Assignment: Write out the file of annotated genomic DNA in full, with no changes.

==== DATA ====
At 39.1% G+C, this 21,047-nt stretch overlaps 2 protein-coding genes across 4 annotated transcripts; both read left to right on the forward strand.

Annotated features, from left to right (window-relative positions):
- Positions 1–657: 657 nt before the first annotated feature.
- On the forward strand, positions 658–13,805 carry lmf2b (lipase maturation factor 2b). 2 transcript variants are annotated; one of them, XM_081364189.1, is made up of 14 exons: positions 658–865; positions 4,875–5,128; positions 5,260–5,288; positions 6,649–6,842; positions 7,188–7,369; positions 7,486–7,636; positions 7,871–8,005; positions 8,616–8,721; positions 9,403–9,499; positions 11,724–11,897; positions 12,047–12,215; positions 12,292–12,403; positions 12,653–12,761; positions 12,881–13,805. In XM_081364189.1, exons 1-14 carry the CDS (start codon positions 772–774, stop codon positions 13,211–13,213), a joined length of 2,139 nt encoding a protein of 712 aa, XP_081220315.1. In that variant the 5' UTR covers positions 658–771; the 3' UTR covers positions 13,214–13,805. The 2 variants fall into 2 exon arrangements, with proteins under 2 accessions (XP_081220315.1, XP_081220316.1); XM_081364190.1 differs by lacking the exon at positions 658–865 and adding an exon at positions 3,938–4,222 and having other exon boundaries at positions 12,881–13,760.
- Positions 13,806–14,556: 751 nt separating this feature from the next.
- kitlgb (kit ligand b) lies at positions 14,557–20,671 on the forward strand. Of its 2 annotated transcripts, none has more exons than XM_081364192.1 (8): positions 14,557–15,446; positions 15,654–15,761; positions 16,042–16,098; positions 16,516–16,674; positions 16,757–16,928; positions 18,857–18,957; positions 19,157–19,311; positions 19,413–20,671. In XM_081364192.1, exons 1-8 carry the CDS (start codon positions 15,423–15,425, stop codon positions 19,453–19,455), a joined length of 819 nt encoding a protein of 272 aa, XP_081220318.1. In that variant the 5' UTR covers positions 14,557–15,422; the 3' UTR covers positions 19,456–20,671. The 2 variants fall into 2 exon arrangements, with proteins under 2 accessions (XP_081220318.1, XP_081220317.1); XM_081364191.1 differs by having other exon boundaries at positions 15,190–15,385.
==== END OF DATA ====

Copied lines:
At 39.1% G+C, this 21,047-nt stretch overlaps 2 protein-coding genes across 4 annotated transcripts; both read left to right on the forward strand.

Annotated features, from left to right (window-relative positions):
- Positions 1–657: 657 nt before the first annotated feature.
- On the forward strand, positions 658–13,805 carry lmf2b (lipase maturation factor 2b). 2 transcript variants are annotated; one of them, XM_081364189.1, is made up of 14 exons: positions 658–865; positions 4,875–5,128; positions 5,260–5,288; positions 6,649–6,842; positions 7,188–7,369; positions 7,486–7,636; positions 7,871–8,005; positions 8,616–8,721; positions 9,403–9,499; positions 11,724–11,897; positions 12,047–12,215; positions 12,292–12,403; positions 12,653–12,761; positions 12,881–13,805. In XM_081364189.1, exons 1-14 carry the CDS (start codon positions 772–774, stop codon positions 13,211–13,213), a joined length of 2,139 nt encoding a protein of 712 aa, XP_081220315.1. In that variant the 5' UTR covers positions 658–771; the 3' UTR covers positions 13,214–13,805. The 2 variants fall into 2 exon arrangements, with proteins under 2 accessions (XP_081220315.1, XP_081220316.1); XM_081364190.1 differs by lacking the exon at positions 658–865 and adding an exon at positions 3,938–4,222 and having other exon boundaries at positions 12,881–13,760.
- Positions 13,806–14,556: 751 nt separating this feature from the next.
- kitlgb (kit ligand b) lies at positions 14,557–20,671 on the forward strand. Of its 2 annotated transcripts, none has more exons than XM_081364192.1 (8): positions 14,557–15,446; positions 15,654–15,761; positions 16,042–16,098; positions 16,516–16,674; positions 16,757–16,928; positions 18,857–18,957; positions 19,157–19,311; positions 19,413–20,671. In XM_081364192.1, exons 1-8 carry the CDS (start codon positions 15,423–15,425, stop codon positions 19,453–19,455), a joined length of 819 nt encoding a protein of 272 aa, XP_081220318.1. In that variant the 5' UTR covers positions 14,557–15,422; the 3' UTR covers positions 19,456–20,671. The 2 variants fall into 2 exon arrangements, with proteins under 2 accessions (XP_081220318.1, XP_081220317.1); XM_081364191.1 differs by having other exon boundaries at positions 15,190–15,385.